Police to probe national flag parody snaps

2017-07-05 08:05     Comment:1

Secretary for Security Wong Sio Chak said yesterday that the police have discovered online photos parodying Monday’s incident of a Customs officer having mistakenly raised the national flag upside down, adding that those responsible for the photos would be investigated in accordance with the local law on the national flag.

Wong made the remarks on the sidelines of a graduation ceremony at the Macau Security Forces Academy in Coloane.

An officer of the Macau Customs Service raised the national flag upside down on the Outer Harbour Ferry Terminal at 7:10 a.m. on Monday, but the mistake was not rectified until 12:10 p.m., according to media reports on that day.

Wong said the mistake was “unacceptable under any circumstances”, adding that disciplinary proceedings against the officer have

Macau Customs Service Director-General Alex Vong Iao Lek, who also attended yesterday’s ceremony, said he felt regret about
the mistake and would reinforce his officers’ training. 

When asked whether it was raining heavily when the flag was raised upside down, Vong said that there was a thunderstorm at the time.

Photos of the national flag raised upside down circulated on the Internet on Monday. According to Wong, some netizens have created pictures by cropping photos of the flag raised upside down on the ferry terminal and then pasting them onto pictures taken of other locations.

“Not only is this an insult to the national flag, but also to the Customs Service,” Wong said.

According to Wong, the creators of the parody photos may have violated the national flag law as their modus operandi was “clearly intentional” and “fabricated”.

The Macau Basic Law’s Annex 3 lists a total of 11 national laws which are applied in the Macau Special Administrative Region (MSAR), including the Law on the National Flag of the People’s Republic of China (PRC).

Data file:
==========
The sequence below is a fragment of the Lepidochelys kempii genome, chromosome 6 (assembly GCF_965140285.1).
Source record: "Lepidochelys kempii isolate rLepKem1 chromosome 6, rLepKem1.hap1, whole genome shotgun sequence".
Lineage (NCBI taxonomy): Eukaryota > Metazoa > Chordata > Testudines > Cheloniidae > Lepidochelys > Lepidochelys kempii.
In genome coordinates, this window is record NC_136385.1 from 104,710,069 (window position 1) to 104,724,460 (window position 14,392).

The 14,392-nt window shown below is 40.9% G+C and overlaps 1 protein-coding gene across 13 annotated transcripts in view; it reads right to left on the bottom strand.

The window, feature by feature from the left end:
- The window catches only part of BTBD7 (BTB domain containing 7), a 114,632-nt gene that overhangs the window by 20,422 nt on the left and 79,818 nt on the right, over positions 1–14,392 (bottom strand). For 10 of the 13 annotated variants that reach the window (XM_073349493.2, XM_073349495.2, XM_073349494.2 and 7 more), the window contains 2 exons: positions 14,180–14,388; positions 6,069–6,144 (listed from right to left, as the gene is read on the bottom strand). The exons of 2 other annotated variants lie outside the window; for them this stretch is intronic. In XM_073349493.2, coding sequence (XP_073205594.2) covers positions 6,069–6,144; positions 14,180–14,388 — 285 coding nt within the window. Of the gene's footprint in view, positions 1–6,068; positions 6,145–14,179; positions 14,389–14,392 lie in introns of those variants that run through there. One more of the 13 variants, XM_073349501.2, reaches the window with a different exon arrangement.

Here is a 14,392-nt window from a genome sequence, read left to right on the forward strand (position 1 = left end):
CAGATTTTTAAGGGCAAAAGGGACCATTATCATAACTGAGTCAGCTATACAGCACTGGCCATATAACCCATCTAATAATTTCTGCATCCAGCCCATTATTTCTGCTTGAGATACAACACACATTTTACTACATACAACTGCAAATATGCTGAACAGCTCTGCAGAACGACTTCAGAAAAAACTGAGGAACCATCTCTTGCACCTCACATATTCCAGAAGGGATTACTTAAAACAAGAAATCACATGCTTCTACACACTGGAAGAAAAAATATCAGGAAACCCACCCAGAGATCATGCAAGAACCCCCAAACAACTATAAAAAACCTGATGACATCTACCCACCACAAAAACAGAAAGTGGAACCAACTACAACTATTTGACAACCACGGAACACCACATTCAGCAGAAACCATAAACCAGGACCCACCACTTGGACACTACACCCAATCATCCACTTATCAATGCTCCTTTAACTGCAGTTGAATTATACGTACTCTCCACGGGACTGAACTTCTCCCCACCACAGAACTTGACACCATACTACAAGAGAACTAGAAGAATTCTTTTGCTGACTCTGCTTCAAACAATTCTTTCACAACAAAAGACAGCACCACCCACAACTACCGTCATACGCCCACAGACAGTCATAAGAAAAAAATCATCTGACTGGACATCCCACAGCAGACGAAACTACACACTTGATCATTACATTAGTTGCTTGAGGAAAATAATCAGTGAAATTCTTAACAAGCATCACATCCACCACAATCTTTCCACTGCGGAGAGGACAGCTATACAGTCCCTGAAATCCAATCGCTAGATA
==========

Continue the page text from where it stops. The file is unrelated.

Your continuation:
Local Law 5/1999, which came into force on the establishment day of the MSAR on 20 December, 1999, also regulates the use of national symbols in Macau. 

According to Article 9 of the local law, blatant insults to a national symbol are punishable by up to three years behind bars.

Meanwhile, when asked about his decision to place the Judiciary Police (PJ) officer who abused his dog in public view in January on suspension, Wong said it was “definitely not a light punishment”.

The officer, surnamed Chan, was filmed by someone kicking, beating and throwing the dog around on the verandah of a residential building in Taipa in January 17. The video quickly went viral on various social media such as Facebook. Government- owned broadcaster TDM also aired the video.

Chan revealed himself to the public by posting a video on Facebook apologising two days after the incident. However, the abuser has taken legal action against local animal protection group Anima President Albano Martins for sharing the footage on social media. Wong declined to reveal the duration of Chan’s suspension. “The decision is not yet final. The officer still has the right to appeal,” he pointed out. When asked whether the Security Forces’ public image would be affected if Chan was to be allowed to resume his post after suspension, Wong said penalties in disciplinary proceedings are imposed strictly according to the law. “We cannot discharge an officer simply for their negative influence on the Security Forces’ image,” said Wong.

Secretary for Security Wong Sio Chak (front, centre), accompanied by Macau Customs Service Director-General Alex Vong Iao Lek (front, right) and other senior law enforcement officials, speaks to reporters at the Macau Security Forces Academy in Coloane yesterday. Photo: Annie Cheung

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